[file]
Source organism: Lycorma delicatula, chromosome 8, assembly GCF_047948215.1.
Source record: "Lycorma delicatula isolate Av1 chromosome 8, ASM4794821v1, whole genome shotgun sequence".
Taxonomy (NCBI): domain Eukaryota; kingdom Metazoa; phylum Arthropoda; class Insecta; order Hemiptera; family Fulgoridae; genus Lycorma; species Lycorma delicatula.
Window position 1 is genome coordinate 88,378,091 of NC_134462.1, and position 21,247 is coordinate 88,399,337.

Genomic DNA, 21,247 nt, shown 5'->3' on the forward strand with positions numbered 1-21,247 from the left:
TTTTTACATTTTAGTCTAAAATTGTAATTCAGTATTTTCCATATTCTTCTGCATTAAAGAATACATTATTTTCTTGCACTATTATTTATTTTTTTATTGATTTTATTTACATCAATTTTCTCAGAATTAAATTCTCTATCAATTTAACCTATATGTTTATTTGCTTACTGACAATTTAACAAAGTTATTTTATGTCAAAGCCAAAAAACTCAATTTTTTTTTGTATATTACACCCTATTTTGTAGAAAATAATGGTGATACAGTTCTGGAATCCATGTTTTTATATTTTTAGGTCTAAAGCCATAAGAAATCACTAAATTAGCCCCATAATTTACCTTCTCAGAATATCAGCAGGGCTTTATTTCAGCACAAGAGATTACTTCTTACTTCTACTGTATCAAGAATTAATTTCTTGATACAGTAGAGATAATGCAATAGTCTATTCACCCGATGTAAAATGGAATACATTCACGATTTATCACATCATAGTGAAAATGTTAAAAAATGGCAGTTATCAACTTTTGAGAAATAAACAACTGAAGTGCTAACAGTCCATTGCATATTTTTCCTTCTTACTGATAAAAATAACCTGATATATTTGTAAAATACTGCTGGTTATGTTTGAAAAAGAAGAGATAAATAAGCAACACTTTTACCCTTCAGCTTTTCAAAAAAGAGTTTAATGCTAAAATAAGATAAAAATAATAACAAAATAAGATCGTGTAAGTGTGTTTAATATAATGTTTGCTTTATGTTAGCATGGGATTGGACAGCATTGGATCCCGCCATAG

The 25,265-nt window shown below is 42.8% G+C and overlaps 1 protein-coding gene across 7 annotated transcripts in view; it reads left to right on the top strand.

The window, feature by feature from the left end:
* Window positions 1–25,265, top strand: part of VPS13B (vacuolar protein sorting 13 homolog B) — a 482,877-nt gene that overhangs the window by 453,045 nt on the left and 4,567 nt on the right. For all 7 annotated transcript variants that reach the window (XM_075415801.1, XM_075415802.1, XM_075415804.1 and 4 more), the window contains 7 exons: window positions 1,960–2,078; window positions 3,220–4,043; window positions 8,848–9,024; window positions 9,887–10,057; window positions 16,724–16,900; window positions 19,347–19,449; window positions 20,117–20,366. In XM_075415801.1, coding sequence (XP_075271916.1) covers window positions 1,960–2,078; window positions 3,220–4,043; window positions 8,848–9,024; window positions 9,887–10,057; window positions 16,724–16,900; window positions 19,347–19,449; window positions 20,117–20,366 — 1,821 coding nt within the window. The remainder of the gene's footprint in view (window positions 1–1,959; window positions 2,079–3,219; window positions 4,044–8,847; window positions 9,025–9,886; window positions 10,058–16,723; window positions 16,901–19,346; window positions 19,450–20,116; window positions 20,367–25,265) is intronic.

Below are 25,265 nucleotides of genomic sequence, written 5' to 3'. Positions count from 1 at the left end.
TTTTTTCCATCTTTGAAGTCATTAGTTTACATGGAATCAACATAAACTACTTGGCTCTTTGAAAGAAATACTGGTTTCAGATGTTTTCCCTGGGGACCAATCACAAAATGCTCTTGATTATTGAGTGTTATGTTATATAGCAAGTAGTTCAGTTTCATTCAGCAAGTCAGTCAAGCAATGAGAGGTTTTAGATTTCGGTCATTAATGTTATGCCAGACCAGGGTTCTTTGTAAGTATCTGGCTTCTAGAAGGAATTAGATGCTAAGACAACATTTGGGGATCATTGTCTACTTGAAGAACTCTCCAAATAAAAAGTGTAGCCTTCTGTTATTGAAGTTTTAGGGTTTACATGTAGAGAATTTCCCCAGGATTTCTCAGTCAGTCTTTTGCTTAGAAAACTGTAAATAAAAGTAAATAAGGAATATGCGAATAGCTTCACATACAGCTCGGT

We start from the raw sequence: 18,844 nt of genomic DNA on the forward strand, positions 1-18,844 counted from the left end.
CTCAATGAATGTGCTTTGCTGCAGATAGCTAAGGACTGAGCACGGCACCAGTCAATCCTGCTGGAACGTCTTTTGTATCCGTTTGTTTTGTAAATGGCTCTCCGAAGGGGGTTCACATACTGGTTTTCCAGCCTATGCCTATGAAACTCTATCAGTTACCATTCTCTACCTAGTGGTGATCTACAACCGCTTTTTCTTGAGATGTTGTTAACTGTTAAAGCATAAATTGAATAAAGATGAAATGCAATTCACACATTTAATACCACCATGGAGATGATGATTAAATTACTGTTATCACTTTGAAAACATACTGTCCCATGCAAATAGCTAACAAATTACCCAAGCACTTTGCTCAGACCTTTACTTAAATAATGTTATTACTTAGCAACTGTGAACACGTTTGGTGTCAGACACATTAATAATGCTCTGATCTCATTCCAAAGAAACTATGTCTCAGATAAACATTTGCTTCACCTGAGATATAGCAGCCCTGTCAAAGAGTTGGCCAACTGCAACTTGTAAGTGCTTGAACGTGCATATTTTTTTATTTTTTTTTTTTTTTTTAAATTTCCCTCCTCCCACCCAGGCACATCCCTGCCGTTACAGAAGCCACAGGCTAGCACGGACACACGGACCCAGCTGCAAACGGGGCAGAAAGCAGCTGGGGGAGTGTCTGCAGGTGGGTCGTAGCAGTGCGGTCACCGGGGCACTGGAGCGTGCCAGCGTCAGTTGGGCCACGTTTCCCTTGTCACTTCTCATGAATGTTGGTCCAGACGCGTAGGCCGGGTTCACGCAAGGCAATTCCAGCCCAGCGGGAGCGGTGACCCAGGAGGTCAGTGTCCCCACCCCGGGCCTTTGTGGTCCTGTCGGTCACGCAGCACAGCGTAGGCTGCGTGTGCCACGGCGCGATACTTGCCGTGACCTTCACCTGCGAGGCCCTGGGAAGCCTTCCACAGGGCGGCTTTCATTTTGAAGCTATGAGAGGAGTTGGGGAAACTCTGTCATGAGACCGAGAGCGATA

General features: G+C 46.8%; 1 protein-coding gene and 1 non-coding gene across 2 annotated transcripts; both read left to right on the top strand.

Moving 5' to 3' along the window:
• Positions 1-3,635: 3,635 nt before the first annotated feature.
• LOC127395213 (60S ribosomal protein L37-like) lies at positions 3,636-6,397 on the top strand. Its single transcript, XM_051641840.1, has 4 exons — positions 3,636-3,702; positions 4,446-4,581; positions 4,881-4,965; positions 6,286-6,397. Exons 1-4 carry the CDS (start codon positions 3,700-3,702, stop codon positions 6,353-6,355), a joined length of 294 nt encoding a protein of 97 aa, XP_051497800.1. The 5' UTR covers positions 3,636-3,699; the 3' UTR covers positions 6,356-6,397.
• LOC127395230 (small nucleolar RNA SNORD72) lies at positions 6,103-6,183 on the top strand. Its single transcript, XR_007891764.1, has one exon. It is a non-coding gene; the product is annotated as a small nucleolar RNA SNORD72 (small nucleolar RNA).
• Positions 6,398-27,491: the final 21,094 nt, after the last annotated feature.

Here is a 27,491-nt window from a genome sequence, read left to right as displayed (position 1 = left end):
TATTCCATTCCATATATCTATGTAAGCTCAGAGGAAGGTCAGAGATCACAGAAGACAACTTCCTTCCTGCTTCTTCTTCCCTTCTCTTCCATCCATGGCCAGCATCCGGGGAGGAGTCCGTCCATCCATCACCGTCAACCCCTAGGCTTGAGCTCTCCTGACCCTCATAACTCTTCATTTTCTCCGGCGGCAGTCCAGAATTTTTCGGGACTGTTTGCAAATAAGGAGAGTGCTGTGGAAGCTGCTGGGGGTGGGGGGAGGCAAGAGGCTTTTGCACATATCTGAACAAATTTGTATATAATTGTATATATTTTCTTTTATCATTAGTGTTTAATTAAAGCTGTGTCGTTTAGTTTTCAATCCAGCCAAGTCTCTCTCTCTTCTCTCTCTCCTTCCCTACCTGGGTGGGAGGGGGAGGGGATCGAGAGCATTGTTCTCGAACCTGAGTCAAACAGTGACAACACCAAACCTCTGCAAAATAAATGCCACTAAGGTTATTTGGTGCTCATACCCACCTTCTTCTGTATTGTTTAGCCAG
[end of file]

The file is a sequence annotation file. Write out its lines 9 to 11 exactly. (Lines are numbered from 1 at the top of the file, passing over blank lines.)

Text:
* Window positions 1–25,265, top strand: part of VPS13B (vacuolar protein sorting 13 homolog B) — a 482,877-nt gene that overhangs the window by 453,045 nt on the left and 4,567 nt on the right. For all 7 annotated transcript variants that reach the window (XM_075415801.1, XM_075415802.1, XM_075415804.1 and 4 more), the window contains 7 exons: window positions 1,960–2,078; window positions 3,220–4,043; window positions 8,848–9,024; window positions 9,887–10,057; window positions 16,724–16,900; window positions 19,347–19,449; window positions 20,117–20,366. In XM_075415801.1, coding sequence (XP_075271916.1) covers window positions 1,960–2,078; window positions 3,220–4,043; window positions 8,848–9,024; window positions 9,887–10,057; window positions 16,724–16,900; window positions 19,347–19,449; window positions 20,117–20,366 — 1,821 coding nt within the window. The remainder of the gene's footprint in view (window positions 1–1,959; window positions 2,079–3,219; window positions 4,044–8,847; window positions 9,025–9,886; window positions 10,058–16,723; window positions 16,901–19,346; window positions 19,450–20,116; window positions 20,367–25,265) is intronic.

Below are 25,265 nucleotides of genomic sequence, written 5' to 3'. Positions count from 1 at the left end.
TTTTTTCCATCTTTGAAGTCATTAGTTTACATGGAATCAACATAAACTACTTGGCTCTTTGAAAGAAATACTGGTTTCAGATGTTTTCCCTGGGGACCAATCACAAAATGCTCTTGATTATTGAGTGTTATGTTATATAGCAAGTAGTTCAGTTTCATTCAGCAAGTCAGTCAAGCAATGAGAGGTTTTAGATTTCGGTCATTAATGTTATGCCAGACCAGGGTTCTTTGTAAGTATCTGGCTTCTAGAAGGAATTAGATGCTAAGACAACATTTGGGGATCATTGTCTACTTGAAGAACTCTCCAAATAAAAAGTGTAGCCTTCTGTTATTGAAGTTTTAGGGTTTACATGTAGAGAATTTCCCCAGGATTTCTCAGTCAGTCTTTTGCTTAGAAAACTGTAAATAAAAGTAAATAAGGAATATGCGAATAGCTTCACATACAGCTCGGT